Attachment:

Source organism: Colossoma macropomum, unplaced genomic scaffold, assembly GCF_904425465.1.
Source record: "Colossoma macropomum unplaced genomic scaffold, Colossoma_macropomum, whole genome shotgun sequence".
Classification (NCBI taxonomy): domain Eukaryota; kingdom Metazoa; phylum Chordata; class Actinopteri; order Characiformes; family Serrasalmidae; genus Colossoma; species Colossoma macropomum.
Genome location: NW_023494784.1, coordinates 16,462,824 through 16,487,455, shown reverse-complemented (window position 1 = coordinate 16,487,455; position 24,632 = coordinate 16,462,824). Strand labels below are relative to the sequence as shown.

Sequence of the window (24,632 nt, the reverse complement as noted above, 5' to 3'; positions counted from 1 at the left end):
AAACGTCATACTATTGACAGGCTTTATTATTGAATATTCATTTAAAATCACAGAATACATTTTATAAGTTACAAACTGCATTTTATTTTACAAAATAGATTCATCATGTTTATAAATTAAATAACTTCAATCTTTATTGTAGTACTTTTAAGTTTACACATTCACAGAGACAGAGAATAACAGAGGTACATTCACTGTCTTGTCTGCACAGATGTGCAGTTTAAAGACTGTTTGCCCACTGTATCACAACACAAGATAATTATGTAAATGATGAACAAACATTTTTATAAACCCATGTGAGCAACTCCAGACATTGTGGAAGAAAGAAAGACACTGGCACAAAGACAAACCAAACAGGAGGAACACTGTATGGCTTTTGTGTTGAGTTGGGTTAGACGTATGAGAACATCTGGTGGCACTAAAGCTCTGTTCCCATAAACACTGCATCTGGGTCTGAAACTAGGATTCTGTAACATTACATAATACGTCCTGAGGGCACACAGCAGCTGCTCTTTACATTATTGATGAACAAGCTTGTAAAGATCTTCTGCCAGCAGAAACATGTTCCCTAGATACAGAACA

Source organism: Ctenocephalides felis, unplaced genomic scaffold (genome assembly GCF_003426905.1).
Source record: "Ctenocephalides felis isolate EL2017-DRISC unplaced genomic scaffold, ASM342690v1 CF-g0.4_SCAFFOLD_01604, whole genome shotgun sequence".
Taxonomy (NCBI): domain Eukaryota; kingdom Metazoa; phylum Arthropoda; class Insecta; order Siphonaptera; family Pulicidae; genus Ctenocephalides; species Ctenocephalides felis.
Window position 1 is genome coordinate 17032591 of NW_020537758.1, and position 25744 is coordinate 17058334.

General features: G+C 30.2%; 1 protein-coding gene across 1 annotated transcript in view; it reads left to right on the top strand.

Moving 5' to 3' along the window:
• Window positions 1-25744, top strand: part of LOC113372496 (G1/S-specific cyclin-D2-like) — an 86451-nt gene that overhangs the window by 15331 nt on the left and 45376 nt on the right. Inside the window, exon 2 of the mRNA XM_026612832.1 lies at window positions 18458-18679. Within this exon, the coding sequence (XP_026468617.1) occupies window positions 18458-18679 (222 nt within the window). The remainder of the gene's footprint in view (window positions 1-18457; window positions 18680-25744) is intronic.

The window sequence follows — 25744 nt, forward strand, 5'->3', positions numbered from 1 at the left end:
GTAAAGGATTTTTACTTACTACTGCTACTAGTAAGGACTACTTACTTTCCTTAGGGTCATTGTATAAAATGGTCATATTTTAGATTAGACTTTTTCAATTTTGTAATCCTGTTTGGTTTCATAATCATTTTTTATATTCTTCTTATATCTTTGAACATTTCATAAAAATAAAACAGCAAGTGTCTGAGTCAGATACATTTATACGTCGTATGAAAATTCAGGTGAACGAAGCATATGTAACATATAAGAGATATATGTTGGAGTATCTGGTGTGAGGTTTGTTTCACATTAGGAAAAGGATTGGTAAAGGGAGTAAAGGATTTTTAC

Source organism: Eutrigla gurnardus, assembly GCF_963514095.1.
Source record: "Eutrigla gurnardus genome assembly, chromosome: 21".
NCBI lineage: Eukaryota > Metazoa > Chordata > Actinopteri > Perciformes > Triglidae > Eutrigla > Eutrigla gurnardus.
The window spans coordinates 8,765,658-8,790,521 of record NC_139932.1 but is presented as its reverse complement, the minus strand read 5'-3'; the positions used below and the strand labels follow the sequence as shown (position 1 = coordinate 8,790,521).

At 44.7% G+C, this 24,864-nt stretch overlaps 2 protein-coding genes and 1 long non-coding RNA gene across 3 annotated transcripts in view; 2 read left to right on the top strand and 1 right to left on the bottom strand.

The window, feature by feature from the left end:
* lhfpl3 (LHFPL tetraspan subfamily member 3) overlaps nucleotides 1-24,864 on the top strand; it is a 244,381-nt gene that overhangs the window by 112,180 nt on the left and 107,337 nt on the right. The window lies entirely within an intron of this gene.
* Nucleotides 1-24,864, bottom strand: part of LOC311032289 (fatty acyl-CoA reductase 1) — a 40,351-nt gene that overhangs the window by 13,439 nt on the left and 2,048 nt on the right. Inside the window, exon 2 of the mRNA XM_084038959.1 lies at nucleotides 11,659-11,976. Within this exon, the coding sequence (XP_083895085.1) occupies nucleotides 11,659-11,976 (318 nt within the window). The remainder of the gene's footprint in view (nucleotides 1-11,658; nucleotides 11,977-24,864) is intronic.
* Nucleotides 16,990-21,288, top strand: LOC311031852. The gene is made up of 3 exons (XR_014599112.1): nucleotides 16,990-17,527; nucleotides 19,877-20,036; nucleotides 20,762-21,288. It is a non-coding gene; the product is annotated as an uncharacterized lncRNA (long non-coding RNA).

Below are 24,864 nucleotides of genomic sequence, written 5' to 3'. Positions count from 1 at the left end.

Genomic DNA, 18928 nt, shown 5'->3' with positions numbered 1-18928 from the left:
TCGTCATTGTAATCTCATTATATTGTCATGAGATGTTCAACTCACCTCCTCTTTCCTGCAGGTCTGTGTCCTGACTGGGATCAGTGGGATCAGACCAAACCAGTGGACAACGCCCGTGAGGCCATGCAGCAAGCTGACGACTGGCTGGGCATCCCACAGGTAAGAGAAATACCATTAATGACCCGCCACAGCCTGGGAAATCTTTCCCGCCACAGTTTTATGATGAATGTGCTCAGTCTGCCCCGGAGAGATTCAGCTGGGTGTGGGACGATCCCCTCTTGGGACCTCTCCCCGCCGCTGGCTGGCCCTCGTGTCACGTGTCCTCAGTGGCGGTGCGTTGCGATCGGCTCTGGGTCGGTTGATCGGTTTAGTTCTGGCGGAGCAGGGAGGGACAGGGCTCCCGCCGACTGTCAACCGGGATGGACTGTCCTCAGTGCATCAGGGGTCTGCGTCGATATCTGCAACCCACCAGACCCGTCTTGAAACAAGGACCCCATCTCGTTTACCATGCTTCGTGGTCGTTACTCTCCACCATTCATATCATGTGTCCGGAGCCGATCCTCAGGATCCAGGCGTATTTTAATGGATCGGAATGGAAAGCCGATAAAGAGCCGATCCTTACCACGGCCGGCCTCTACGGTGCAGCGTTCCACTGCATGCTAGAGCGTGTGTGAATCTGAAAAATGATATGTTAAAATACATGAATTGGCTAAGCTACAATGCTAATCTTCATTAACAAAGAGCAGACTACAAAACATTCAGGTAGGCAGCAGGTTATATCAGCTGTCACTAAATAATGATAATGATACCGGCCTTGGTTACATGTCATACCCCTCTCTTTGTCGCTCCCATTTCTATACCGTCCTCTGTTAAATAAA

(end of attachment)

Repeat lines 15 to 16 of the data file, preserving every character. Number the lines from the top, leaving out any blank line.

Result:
GTAAAGGATTTTTACTTACTACTGCTACTAGTAAGGACTACTTACTTTCCTTAGGGTCATTGTATAAAATGGTCATATTTTAGATTAGACTTTTTCAATTTTGTAATCCTGTTTGGTTTCATAATCATTTTTTATATTCTTCTTATATCTTTGAACATTTCATAAAAATAAAACAGCAAGTGTCTGAGTCAGATACATTTATACGTCGTATGAAAATTCAGGTGAACGAAGCATATGTAACATATAAGAGATATATGTTGGAGTATCTGGTGTGAGGTTTGTTTCACATTAGGAAAAGGATTGGTAAAGGGAGTAAAGGATTTTTAC

Source organism: Eutrigla gurnardus, assembly GCF_963514095.1.